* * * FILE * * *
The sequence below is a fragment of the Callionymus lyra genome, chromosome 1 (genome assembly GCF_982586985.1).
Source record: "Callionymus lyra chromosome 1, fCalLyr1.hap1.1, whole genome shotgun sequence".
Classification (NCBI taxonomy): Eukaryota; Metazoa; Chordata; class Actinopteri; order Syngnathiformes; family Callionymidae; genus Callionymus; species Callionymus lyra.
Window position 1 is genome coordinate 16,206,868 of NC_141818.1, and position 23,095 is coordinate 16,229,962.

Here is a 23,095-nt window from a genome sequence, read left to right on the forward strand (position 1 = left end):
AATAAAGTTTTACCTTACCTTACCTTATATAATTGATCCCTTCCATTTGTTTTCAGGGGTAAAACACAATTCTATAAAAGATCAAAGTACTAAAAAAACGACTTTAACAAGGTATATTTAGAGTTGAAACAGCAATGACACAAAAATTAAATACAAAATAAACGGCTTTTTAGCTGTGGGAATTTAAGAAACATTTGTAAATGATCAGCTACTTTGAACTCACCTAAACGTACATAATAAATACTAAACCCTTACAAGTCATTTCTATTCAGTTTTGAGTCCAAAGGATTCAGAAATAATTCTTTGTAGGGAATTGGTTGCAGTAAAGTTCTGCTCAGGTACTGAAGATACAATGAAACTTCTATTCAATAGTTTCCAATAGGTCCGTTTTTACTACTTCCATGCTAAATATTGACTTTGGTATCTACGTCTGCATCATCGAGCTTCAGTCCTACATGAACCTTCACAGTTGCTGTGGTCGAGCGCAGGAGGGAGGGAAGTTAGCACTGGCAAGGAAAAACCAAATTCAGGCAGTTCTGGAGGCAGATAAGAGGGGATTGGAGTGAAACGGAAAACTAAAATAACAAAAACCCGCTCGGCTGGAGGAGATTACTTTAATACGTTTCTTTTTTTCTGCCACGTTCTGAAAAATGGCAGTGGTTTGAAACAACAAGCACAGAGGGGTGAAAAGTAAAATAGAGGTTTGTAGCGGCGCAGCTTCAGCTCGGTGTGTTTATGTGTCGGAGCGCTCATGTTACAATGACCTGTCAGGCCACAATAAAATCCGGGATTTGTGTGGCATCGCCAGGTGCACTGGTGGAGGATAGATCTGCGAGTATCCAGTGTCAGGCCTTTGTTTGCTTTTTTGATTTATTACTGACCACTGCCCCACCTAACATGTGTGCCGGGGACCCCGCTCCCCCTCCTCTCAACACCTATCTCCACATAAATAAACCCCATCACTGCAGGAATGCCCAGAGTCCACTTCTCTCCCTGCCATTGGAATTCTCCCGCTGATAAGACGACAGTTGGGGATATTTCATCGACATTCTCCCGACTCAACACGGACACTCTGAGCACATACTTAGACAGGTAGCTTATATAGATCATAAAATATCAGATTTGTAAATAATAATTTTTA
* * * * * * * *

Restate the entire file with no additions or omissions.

The sequence below is a fragment of the Callionymus lyra genome, chromosome 1 (genome assembly GCF_982586985.1).
Source record: "Callionymus lyra chromosome 1, fCalLyr1.hap1.1, whole genome shotgun sequence".
Classification (NCBI taxonomy): Eukaryota; Metazoa; Chordata; class Actinopteri; order Syngnathiformes; family Callionymidae; genus Callionymus; species Callionymus lyra.
Window position 1 is genome coordinate 16,206,868 of NC_141818.1, and position 23,095 is coordinate 16,229,962.

Here is a 23,095-nt window from a genome sequence, read left to right on the forward strand (position 1 = left end):
AATAAAGTTTTACCTTACCTTACCTTATATAATTGATCCCTTCCATTTGTTTTCAGGGGTAAAACACAATTCTATAAAAGATCAAAGTACTAAAAAAACGACTTTAACAAGGTATATTTAGAGTTGAAACAGCAATGACACAAAAATTAAATACAAAATAAACGGCTTTTTAGCTGTGGGAATTTAAGAAACATTTGTAAATGATCAGCTACTTTGAACTCACCTAAACGTACATAATAAATACTAAACCCTTACAAGTCATTTCTATTCAGTTTTGAGTCCAAAGGATTCAGAAATAATTCTTTGTAGGGAATTGGTTGCAGTAAAGTTCTGCTCAGGTACTGAAGATACAATGAAACTTCTATTCAATAGTTTCCAATAGGTCCGTTTTTACTACTTCCATGCTAAATATTGACTTTGGTATCTACGTCTGCATCATCGAGCTTCAGTCCTACATGAACCTTCACAGTTGCTGTGGTCGAGCGCAGGAGGGAGGGAAGTTAGCACTGGCAAGGAAAAACCAAATTCAGGCAGTTCTGGAGGCAGATAAGAGGGGATTGGAGTGAAACGGAAAACTAAAATAACAAAAACCCGCTCGGCTGGAGGAGATTACTTTAATACGTTTCTTTTTTTCTGCCACGTTCTGAAAAATGGCAGTGGTTTGAAACAACAAGCACAGAGGGGTGAAAAGTAAAATAGAGGTTTGTAGCGGCGCAGCTTCAGCTCGGTGTGTTTATGTGTCGGAGCGCTCATGTTACAATGACCTGTCAGGCCACAATAAAATCCGGGATTTGTGTGGCATCGCCAGGTGCACTGGTGGAGGATAGATCTGCGAGTATCCAGTGTCAGGCCTTTGTTTGCTTTTTTGATTTATTACTGACCACTGCCCCACCTAACATGTGTGCCGGGGACCCCGCTCCCCCTCCTCTCAACACCTATCTCCACATAAATAAACCCCATCACTGCAGGAATGCCCAGAGTCCACTTCTCTCCCTGCCATTGGAATTCTCCCGCTGATAAGACGACAGTTGGGGATATTTCATCGACATTCTCCCGACTCAACACGGACACTCTGAGCACATACTTAGACAGGTAGCTTATATAGATCATAAAATATCAGATTTGTAAATAATAATTTTTA